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Cookie Withdrawal

new years start A New Year. Endless possibilities. A whole world of opportunity and adventure. And the chance to get back to more healthy eating and avoid the never-ending indulgences of baked goods and cocktails. It all sounds simple in theory.

But I’m sitting here wishing there were just a few mincemeat tarts left, or maybe one more lebkuchen. My cup of tea is lonely. I did work out this morning, so I would be deserving of a wee something, wouldn’t I?

It’s hard to start fresh. The pressure of new goals, new resolutions, hopes for improving Christmas cookiesoneself; it’s all a lot to handle. I wonder if it didn’t come on the heels of all that Christmas spirit, would even bother attempting such lofty efforts? Who can blame us if we need a little help in getting over the hump?

The Epiphany is the closing gesture on our  holiday season, by some accounts the twelfth day of Christmas. I like to celebrate in the French tradition, with a Galette des Rois, but I have also enjoyed the New Orleans version with an English name: King Cake. Either way, it’s a nice treat to share, shaking off the after-Christmas blues and giving us that kickstart for the New Year.

Food is sustenance, in many different ways. Perhaps as a gourmand, I need more sustenance than the average soul. The ambience of a good meal shared around the table is as fulfilling as the meal itself.

One of my  kindred spirits, Winnie the Pooh, expressed this philosophy best.

“When you wake up in the morning, Pooh,” said Piglet at last, “what’s the first thing you say to yourself?”

“What’s for breakfast?” said Pooh. “What do you say, Piglet?”

“I say, I wonder what’s going to happen exciting today?” said Piglet.

Pooh nodded thoughtfully. “It’s the same thing,” he said.”

pooh and piglet breakfast

So whether a piece of cake does the trick, or the company of a friend with whom to share that cake, it’s still time well spent (and calories well consumed, if you ask me.)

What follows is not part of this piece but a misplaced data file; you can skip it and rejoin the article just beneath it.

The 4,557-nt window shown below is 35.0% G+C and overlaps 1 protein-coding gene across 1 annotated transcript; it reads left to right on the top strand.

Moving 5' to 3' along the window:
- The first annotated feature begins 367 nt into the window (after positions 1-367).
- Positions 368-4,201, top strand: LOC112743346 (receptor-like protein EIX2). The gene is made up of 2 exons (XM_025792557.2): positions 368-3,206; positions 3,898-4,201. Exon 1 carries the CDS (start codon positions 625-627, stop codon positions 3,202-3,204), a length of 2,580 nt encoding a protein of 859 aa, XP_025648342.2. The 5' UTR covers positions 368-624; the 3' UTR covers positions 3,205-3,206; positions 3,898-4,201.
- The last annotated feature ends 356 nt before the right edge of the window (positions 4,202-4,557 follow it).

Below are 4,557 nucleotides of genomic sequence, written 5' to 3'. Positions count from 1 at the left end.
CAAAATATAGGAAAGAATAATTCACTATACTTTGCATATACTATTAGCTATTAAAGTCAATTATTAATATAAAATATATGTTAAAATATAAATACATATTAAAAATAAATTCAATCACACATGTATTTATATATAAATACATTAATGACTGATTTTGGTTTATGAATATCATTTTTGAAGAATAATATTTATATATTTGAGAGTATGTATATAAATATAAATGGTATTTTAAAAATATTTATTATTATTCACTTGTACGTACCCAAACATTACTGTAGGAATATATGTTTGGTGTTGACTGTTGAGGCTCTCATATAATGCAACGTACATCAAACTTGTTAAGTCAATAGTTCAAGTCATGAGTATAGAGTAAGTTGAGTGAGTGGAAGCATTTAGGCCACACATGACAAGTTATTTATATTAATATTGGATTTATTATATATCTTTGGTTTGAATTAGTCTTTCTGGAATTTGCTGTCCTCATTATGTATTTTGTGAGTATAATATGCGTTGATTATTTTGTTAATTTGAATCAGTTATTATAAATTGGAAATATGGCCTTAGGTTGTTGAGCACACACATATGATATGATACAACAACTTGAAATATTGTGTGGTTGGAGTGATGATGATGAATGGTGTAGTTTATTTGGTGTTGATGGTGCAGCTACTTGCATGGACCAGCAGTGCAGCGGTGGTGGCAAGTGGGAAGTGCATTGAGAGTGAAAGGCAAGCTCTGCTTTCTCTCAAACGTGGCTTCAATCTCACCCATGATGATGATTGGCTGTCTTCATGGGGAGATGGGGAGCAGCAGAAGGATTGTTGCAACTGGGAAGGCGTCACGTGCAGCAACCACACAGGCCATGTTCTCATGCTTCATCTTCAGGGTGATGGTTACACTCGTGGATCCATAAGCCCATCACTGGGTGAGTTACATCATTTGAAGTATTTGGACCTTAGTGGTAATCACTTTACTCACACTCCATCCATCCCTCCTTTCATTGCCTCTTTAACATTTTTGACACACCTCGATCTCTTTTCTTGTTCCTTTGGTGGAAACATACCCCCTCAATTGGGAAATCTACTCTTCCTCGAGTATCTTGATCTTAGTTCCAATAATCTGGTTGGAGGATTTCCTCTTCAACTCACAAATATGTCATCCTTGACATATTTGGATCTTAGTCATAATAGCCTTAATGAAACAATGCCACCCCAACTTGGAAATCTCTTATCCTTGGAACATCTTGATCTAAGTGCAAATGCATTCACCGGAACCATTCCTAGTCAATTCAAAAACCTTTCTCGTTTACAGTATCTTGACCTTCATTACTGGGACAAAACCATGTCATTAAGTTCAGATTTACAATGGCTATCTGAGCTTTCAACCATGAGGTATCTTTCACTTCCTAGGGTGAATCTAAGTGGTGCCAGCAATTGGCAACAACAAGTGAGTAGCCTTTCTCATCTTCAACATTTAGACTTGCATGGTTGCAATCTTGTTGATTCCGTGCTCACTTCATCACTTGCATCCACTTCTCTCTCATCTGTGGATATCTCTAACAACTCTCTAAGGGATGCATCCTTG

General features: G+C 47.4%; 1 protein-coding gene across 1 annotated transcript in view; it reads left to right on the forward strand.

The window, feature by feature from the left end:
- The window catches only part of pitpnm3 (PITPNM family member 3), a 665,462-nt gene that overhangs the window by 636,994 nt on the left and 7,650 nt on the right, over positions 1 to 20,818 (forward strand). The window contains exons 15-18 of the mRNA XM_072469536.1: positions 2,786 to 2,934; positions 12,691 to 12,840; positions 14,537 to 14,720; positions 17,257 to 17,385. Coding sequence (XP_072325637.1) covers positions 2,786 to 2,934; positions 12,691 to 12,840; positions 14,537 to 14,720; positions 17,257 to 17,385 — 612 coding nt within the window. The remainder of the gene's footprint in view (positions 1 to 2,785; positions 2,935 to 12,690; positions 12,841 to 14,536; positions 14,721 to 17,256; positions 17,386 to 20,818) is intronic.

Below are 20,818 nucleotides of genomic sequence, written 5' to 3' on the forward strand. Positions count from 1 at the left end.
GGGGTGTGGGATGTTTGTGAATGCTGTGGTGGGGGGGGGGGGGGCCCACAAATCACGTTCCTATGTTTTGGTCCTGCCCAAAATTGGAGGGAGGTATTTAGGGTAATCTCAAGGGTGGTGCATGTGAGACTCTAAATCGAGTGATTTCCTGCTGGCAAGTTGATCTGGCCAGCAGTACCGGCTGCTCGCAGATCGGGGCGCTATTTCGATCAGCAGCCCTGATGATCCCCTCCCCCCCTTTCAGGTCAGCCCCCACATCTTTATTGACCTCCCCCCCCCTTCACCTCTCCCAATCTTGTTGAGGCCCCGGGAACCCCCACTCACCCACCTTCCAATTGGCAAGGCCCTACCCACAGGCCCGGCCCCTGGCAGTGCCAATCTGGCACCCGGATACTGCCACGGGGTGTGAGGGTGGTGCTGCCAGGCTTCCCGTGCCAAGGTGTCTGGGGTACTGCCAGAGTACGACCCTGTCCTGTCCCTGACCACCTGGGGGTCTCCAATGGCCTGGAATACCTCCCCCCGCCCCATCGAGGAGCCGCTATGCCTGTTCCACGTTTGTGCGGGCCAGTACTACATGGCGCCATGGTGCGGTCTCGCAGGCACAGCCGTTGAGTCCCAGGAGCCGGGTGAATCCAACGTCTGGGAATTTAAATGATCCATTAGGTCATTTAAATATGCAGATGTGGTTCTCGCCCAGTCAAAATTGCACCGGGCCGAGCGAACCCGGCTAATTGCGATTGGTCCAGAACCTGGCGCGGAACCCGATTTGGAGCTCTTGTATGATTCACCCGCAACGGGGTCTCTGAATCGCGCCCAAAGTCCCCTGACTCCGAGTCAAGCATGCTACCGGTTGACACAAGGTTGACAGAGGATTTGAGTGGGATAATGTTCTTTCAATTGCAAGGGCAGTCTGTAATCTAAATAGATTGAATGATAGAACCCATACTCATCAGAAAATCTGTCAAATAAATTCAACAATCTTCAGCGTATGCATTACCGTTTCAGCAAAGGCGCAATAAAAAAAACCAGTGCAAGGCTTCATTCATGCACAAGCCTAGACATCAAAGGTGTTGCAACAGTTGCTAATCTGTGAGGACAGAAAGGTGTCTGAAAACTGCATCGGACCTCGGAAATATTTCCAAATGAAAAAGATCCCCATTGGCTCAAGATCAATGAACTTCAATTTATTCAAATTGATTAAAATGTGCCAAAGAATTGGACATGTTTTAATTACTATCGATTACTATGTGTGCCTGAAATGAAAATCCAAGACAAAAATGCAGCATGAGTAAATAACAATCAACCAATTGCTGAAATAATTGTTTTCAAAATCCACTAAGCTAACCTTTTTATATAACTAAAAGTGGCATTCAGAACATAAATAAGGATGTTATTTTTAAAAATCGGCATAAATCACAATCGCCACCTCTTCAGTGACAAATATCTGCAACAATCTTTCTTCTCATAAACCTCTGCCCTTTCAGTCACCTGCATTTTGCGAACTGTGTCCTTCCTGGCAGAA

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Inspiration strikes!

Do you ever end up on an adventure because of some small moment? Often life gets in the way of us being able to take advantage of serendipity, but with food and drink it can happen more easily. Today is a day we got to enjoy such an adventure.

I like to window shop at food stores. If you’re not a foodie you probably think I’m crazy but I believe it’s a skill I have developed as a Gourmande. I can ferret out an obscure condiment or spice from a shelf full of otherwise mundane choices, and I can imagine an entire dinner party with the inspiration of a single ingredient. Those things tend to happen on more random occasions, especially when you live in a smaller city with not much in the way of specialty food shops. I always have my eyes peeled for opportunities…

Over the holidays, I was at the liquor store (as happens on more of a regular basis than the rest of the year). I was buying rum for holiday egg nog and Christmas pudding hard sauce but being a wine geek I did wander through the wine section. We live in wine country, so we tend to drink more local wine but I love wines from all over.  Imagine my delight when I saw a bottle of Chianti wrapped in straw! You know, the ones our parents had with a candle stuck in them, like they were channeling that romantic scene from “Lady and the Tramp”?